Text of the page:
I have my mother’s hands.

I always admired how strong and beautiful her hands were; whether she was rubbing my head as I drifted to sleep or when she playfully pinched me, they always felt like home.  I even wrote a poem about how we have the same hands entitled, “Heartbeat”.

My dad has long, graceful fingers.  His hands are very elegant, though he probably would not like me to describe them as such.  You see, he’s a fan of John Wayne and all things macho and manly. But, his handsome hands always provided strength, comfort and safety.

I like my hands.  I consider them one of my greatest assets.  You know, when teenage girls start assessing their favorite body parts, most girls would mention their legs or other areas.  My hands were my crowning glory. They allowed me to write.

I treat my hands well.  I give them lotion at night, and always wear gloves when gardening or washing dishes.  My husband says I have doll hands because they are “little and beautiful”. However, that compliment has become a little suspect since Kristen Wiig’s famous small hands skit on Saturday Night Live.  My friends comment on my hands.  One of my dearest friends, I’ll call her ‘Soul Sister’, always says I have “freakishly soft hands”.  She owns a CrossFit gym and remarks how those bars would tear my sweet hands up. If that is the case, I do not believe I have a future in CrossFit.  My former roommate, let’s call her ‘Southern Sister’ wanted to make a shirt out of my skin. Yes. A shirt. Who knew she had Hannibal Lecter tendencies?

Now, my hands are rebelling against me.  

Hands communicate so much.  Italians know this kind of non-verbal expression.  Everyone in my family talks with his or her hands. It’s like the old adage, if you tied our hands, we would be mute.  If I am in a tense situation and do not want to give away my emotions, I actually hold my own hands – like I did when I was little, holding my own hand while crossing the street.  I have an independence streak.

I went to my first rheumatologist and the first thing I noticed were her hands.  She examined me with a light touch. I felt so afraid, yet safe because how she was handling me.  But, then something totally changed. When I started asking my questions, she waved her hands- as if she was shooing me away.  She even began taking our her stethoscope and examining me mid-question. I would ask about complementary therapies, and the hand would swat the air to punctuate her dismissal, “you don’t want to waste your money”.  When she told me the medicine she was prescribing had side effects that affected the lungs, I told her about my asthma and how my mom died of complications from pulmonary hypertension. She waved her hand and said, “that doesn’t matter”.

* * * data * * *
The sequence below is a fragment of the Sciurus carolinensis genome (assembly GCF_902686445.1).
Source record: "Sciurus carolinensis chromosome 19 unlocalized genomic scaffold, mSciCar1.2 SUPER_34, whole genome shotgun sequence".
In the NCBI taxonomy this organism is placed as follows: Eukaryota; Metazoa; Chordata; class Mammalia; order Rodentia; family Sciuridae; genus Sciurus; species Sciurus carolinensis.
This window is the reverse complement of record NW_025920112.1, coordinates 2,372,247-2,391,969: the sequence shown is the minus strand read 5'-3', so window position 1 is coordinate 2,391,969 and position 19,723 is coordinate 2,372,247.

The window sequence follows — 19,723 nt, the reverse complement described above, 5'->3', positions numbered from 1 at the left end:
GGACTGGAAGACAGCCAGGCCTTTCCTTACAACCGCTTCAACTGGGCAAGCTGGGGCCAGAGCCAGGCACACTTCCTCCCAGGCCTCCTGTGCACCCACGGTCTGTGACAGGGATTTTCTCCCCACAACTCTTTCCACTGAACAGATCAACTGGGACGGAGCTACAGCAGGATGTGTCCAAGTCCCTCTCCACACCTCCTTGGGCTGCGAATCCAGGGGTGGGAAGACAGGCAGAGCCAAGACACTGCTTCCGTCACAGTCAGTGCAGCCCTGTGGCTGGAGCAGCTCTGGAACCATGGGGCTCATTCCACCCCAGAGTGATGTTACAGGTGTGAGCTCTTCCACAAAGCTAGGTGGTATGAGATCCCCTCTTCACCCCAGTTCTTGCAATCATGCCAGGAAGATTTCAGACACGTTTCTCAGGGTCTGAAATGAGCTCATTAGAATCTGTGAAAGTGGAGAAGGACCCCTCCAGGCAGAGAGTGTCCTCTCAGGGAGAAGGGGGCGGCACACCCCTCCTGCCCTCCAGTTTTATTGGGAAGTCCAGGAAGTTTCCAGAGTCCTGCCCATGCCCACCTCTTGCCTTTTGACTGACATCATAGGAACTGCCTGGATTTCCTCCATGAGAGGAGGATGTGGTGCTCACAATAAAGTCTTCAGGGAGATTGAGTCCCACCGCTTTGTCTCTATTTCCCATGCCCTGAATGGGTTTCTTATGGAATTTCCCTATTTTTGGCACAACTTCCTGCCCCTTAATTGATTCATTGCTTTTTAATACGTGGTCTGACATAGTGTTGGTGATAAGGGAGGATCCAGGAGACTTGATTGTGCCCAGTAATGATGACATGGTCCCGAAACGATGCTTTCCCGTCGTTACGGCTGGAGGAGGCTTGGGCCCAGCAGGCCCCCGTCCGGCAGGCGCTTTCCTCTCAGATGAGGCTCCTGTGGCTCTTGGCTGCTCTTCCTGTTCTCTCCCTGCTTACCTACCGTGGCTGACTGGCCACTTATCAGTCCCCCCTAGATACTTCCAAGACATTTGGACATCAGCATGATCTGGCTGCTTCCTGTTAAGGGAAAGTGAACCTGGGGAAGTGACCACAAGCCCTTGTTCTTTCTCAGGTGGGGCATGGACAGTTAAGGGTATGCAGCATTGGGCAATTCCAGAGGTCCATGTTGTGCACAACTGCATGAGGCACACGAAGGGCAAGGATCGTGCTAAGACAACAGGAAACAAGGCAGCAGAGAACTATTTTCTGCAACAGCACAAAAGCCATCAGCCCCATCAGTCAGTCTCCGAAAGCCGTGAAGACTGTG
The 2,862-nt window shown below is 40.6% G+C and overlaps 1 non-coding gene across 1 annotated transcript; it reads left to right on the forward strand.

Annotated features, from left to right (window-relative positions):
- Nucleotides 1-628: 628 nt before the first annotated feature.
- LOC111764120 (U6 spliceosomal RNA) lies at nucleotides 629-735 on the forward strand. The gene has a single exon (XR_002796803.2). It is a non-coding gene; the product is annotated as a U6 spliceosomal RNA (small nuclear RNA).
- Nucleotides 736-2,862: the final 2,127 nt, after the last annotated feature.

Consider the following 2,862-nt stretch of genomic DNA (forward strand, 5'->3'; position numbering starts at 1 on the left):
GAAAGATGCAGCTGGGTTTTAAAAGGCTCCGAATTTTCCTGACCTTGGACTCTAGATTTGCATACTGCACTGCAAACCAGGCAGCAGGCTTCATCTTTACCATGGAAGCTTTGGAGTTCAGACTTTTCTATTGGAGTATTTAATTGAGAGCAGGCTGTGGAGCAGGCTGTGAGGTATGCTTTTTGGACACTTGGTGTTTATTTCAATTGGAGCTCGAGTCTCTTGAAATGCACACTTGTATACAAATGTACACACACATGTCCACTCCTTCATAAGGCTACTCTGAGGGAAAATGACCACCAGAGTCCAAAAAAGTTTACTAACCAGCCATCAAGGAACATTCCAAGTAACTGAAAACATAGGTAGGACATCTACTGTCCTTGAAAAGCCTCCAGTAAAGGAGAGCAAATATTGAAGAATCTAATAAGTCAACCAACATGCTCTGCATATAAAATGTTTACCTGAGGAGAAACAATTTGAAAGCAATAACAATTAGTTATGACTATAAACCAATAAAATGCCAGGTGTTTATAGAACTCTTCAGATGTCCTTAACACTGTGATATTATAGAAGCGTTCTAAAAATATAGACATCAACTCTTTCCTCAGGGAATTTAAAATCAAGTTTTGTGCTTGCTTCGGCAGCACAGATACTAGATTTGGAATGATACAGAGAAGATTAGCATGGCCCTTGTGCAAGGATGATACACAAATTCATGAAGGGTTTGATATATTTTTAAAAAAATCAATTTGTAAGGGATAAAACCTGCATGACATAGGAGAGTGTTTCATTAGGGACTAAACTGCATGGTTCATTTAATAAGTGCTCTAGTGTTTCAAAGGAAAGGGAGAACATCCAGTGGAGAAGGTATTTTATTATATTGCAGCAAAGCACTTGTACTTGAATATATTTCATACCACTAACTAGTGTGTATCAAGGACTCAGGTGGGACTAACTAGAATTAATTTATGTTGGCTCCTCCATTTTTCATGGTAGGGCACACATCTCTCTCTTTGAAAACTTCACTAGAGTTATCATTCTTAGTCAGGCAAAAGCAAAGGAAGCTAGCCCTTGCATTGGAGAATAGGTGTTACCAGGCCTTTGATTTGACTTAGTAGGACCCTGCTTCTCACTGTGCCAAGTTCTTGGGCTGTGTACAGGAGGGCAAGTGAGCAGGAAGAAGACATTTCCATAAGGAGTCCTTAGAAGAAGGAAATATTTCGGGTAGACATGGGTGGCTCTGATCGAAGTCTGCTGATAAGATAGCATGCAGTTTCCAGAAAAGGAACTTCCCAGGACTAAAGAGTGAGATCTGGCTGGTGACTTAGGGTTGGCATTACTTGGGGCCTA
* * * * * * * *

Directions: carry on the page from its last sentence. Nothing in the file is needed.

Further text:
Each swipe of her hand cut into my soul.  I was completely vulnerable and in pain. And, it was clear this person did not care.  There is nothing more soul crushing than needing help and not getting it.

I decided this rheumatologist and I were not a good fit.  I opted to find an integrative rheumatologist because I truly feel that such a condition is best treated with a combination of medicine and holistic remedies such as wellness, diet and stress management. I really wanted a healthcare provider who would understand what I needed.  I found that someone.

This rheumatologist spent over an hour with my husband and me on our first appointment.  He went into great detail about my options and what the plan was to help me in the short-term and long-term considerations.  He anticipated all of my questions, so I wound up not asking him anything. This situation is unheard of as I always have a ton of questions.

The best part?  He gently took both of my hands and said, “we are going to make you feel better – and even stronger.”  I knew then I was in good hands.

Heartbeat (Hands, Feet in Drumbeat)

Same hands,

Kneading meatballs together

Same feet,

Walking in the sand

Same hands,

Waving goodbye, leaving for school

Same feet,

Strolling through London

Same hands,

Admiring wedding bands

Same feet,

Fatigued from dancing

Same hands,

Holding chubby baby hands

Same feet,

Running through the grass

Different hands,

Full of IVs

Different feet,

Running through the ICU

Different hands, Different feet,

Turning blue

Different hands, Different feet,

Saying this final farewell

Different hands, different feet


7 thoughts on “Hands

  1. This blog is inspiring and relatable. I cried when I read it this time because it relates to my now. I don’t have RA. But finding the right fit is important in all aspects of life and right now we are going through a time where we are figuring out our “right fits”. Thank you for writing this.

    Liked by 1 person

    1. Oh Sarah! I get the “right fits”. Thank you so much for reading!!! I am particularly grateful that you are relating to the content as I don’t want my blog to be solely about RA all the time. I want to share so many ideas, and my journey with RA. I’m so glad my blog is resonating with you. Thank you, sweet friend. See you this weekend on the soccer field 🙂


  2. Oh Elizabeth you were right to advise me to read this at home. It was beautiful, particularly the poem at the end. So moving, still so searing what we went through with Mom. I love you.

    Liked by 1 person

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